Should I Remove My Cat’s Cyst?

CatChannel and CAT FANCY cat veterinary expert Arnold Plotnick, DVM, shares information on whether a cat's cyst is a lipoma and what to do about it.

Q: My 15-year-old female domestic cat, Buffy, has a “fatty” cyst on her back left leg just below her “hock” joint. The cyst is about 1 inch in diameter and popped up two days after my cat’s yearly rabies and distemper vaccines. My vet said these shots were not given on her back leg, however, she also received a Benadryl shot by a tech — where, we don’t know.

How likely is it that the cyst is a result of the Benadryl shot? My cat vet said he researched the connection and found that the cyst is likely a “red herring” or coincidental and not related to any of her shots. The biopsy of the cyst shows is it not malignant, but fatty tissue. My cat’s vet also told me the cyst should be removed, as it could grow.

Should I have the cyst removed? My cat has had some minor kidney problems, but has improved from 40 to 50% functioning.

A: I have a feeling that this cat “cyst” is actually a lipoma — a benign lump of subcutaneous (under the skin) fatty tissue that can develop in any cat, anywhere on their body, for no known reason.  

I doubt that this lipoma “popped up” two days after her vaccinations. More likely, you just happened to notice it coincidentally two days after her vaccination and didn’t realize that it had been there for a while.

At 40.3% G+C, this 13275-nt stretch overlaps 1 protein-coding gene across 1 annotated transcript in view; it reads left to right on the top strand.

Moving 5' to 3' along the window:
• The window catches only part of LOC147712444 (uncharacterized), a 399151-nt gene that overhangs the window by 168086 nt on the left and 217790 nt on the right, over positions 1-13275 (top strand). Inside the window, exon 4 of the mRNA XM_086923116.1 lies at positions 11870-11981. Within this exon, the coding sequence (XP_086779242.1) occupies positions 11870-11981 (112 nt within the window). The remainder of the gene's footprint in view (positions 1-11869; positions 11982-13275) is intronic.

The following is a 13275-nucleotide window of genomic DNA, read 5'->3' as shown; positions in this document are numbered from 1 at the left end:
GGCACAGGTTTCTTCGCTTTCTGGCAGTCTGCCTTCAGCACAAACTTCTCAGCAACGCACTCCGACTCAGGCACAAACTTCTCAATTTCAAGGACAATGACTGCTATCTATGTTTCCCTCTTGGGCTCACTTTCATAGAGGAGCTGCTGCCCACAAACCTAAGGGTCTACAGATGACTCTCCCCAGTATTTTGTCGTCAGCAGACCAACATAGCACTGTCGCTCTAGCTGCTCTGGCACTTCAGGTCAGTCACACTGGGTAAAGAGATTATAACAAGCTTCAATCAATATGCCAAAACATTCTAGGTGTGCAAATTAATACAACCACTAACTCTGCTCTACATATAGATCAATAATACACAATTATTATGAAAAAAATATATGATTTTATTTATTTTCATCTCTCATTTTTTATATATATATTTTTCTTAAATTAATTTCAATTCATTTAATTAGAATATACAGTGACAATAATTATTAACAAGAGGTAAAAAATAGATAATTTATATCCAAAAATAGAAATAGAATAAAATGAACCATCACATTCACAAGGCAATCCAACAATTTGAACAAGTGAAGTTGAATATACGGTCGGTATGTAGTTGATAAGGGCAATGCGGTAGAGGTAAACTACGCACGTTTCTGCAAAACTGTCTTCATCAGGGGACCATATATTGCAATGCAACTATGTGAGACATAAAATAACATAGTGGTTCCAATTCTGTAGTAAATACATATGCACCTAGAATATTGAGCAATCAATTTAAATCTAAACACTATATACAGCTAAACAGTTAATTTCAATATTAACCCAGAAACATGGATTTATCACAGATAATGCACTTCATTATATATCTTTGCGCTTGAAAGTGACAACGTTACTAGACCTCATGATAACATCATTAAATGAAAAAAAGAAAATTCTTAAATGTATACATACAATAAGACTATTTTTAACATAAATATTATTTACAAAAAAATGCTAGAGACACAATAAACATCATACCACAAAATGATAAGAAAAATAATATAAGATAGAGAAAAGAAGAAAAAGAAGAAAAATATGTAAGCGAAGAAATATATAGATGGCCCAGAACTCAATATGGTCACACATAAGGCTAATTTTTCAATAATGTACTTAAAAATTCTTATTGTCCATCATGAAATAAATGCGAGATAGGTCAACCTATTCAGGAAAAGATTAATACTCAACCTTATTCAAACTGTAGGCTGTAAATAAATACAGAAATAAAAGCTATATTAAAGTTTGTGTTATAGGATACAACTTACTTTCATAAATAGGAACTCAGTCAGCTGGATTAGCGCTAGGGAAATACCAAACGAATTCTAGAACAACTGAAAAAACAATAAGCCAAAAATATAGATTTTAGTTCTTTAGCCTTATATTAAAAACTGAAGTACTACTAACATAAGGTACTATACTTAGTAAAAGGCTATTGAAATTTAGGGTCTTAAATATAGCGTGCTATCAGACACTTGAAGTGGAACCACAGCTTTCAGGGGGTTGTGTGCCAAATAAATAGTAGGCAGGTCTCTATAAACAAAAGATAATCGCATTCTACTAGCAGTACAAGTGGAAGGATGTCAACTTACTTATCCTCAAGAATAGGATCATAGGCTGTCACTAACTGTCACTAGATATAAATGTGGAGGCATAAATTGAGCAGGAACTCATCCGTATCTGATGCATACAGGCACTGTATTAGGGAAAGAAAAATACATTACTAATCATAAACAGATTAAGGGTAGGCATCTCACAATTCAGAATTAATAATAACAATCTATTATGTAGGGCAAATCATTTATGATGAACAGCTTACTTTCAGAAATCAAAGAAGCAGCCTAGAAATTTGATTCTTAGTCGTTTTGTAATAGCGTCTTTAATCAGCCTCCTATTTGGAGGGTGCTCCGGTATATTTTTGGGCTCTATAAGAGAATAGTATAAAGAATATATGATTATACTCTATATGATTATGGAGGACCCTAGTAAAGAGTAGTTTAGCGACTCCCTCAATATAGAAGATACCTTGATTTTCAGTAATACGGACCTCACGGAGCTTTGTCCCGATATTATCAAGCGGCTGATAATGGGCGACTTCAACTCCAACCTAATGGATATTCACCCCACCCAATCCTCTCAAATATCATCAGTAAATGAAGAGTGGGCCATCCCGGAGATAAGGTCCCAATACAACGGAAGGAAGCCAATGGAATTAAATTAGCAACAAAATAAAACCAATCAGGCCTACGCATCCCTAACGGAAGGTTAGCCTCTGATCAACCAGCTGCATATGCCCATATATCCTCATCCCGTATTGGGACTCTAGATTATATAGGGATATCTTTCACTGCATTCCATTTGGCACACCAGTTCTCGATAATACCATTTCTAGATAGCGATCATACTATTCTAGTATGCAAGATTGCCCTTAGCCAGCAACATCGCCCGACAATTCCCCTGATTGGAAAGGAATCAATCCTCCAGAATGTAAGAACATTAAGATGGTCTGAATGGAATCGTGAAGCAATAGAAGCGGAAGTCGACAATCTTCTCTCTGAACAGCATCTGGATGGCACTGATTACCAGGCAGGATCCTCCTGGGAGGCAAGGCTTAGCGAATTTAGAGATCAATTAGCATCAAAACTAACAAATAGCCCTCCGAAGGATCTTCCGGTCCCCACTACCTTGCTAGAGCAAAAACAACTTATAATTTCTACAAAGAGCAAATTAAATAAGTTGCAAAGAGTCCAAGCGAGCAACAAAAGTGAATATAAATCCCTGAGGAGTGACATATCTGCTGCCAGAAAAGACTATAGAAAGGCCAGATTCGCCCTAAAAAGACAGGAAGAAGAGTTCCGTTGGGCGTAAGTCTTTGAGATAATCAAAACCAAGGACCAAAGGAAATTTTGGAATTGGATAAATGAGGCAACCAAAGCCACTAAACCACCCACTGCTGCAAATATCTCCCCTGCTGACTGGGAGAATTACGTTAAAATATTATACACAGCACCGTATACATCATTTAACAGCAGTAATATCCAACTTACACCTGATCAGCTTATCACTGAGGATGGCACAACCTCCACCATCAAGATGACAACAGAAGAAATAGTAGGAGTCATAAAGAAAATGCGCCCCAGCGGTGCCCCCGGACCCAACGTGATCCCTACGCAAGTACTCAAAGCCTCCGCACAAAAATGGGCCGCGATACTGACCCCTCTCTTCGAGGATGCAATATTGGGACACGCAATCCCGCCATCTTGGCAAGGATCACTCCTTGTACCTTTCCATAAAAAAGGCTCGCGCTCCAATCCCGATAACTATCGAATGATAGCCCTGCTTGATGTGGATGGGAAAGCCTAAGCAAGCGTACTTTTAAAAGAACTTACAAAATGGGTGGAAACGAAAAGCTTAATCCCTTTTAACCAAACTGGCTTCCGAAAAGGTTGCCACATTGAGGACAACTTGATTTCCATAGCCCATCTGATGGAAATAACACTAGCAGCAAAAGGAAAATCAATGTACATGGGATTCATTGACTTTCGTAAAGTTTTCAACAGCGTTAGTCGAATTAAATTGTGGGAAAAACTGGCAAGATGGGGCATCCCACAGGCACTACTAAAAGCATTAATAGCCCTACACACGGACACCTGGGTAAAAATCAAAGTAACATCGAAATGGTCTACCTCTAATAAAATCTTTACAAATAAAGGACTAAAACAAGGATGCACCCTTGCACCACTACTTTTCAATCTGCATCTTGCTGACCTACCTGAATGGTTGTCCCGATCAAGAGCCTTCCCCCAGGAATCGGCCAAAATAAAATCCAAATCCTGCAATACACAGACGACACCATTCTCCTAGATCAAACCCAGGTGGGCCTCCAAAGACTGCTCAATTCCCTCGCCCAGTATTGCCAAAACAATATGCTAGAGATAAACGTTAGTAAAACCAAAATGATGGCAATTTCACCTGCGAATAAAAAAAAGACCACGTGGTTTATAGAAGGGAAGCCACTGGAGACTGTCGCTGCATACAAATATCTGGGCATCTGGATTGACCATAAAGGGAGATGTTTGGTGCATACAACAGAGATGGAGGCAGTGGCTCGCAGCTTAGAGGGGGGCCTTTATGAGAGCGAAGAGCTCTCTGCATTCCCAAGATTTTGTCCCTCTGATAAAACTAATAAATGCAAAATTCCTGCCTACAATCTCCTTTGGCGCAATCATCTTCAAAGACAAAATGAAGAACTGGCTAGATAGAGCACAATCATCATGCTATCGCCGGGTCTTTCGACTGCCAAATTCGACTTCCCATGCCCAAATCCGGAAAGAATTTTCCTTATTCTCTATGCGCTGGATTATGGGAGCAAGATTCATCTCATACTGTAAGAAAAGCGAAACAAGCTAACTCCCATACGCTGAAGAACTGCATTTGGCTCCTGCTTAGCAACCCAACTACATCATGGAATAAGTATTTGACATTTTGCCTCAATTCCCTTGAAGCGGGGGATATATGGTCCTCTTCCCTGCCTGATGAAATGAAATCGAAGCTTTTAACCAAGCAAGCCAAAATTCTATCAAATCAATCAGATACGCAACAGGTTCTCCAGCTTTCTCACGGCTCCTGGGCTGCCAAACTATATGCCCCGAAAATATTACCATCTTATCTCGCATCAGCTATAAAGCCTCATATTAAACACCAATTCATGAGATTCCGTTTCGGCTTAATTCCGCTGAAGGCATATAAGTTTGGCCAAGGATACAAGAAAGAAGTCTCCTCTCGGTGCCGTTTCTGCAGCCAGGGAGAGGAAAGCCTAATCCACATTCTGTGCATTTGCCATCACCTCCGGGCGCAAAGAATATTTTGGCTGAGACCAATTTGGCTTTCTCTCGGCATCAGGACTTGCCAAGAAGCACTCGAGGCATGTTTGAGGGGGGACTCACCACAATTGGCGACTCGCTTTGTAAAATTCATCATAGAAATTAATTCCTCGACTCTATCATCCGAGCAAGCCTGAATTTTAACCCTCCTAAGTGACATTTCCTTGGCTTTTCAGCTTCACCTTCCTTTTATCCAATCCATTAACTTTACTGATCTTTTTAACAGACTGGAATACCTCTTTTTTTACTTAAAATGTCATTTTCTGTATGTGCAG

Some cats develop lumps at vaccine injection sites, and these can be worrisome, however, this is not the case with your cat, because vaccines are never given below the hock joint.  

Giving a Benadryl shot at the time that the cat’s vaccines are given is not routinely done, unless a cat has a history of having an adverse reaction to vaccines in the past. Regardless, a Benadryl injection would never be given below the hock, and would not cause a lipoma at the injection site.

Was your cat’s lipoma actually biopsied, or was it simply aspirated? Most veterinarians diagnose lipomas by inserting a needle into the mass, aspirating some of the contents of the mass into the hub of the needle with a syringe, and then squirting the sample onto a slide. The slide is then evaluated by the veterinarian, or by a pathologist. Lipomas can be diagnosed by most veterinarians themselves; the aspirated contents, when squirted out onto the slide, appear fatty or greasy. I suspect that this is what your veterinarian did.

Most lipomas do not need to be removed, as they are benign. Some, however, may need surgical removal is they are present on the body in a location that could cause problems if the lipoma grows. Many years ago, I had to remove a lipoma from the side of a dog’s leg because it had grown so large that it prevented the dog from lying down on that side. Without seeing this particular mass, I cannot say whether removal is indicated. This is something your veterinarian will have to advise you on.  

Share On Facebook
Share On Twitter
Share On Google Plus
Share On Linkedin
Share On Pinterest
Share On Reddit
Share On Stumbleupon
Article Categories:
Cats · Health and Care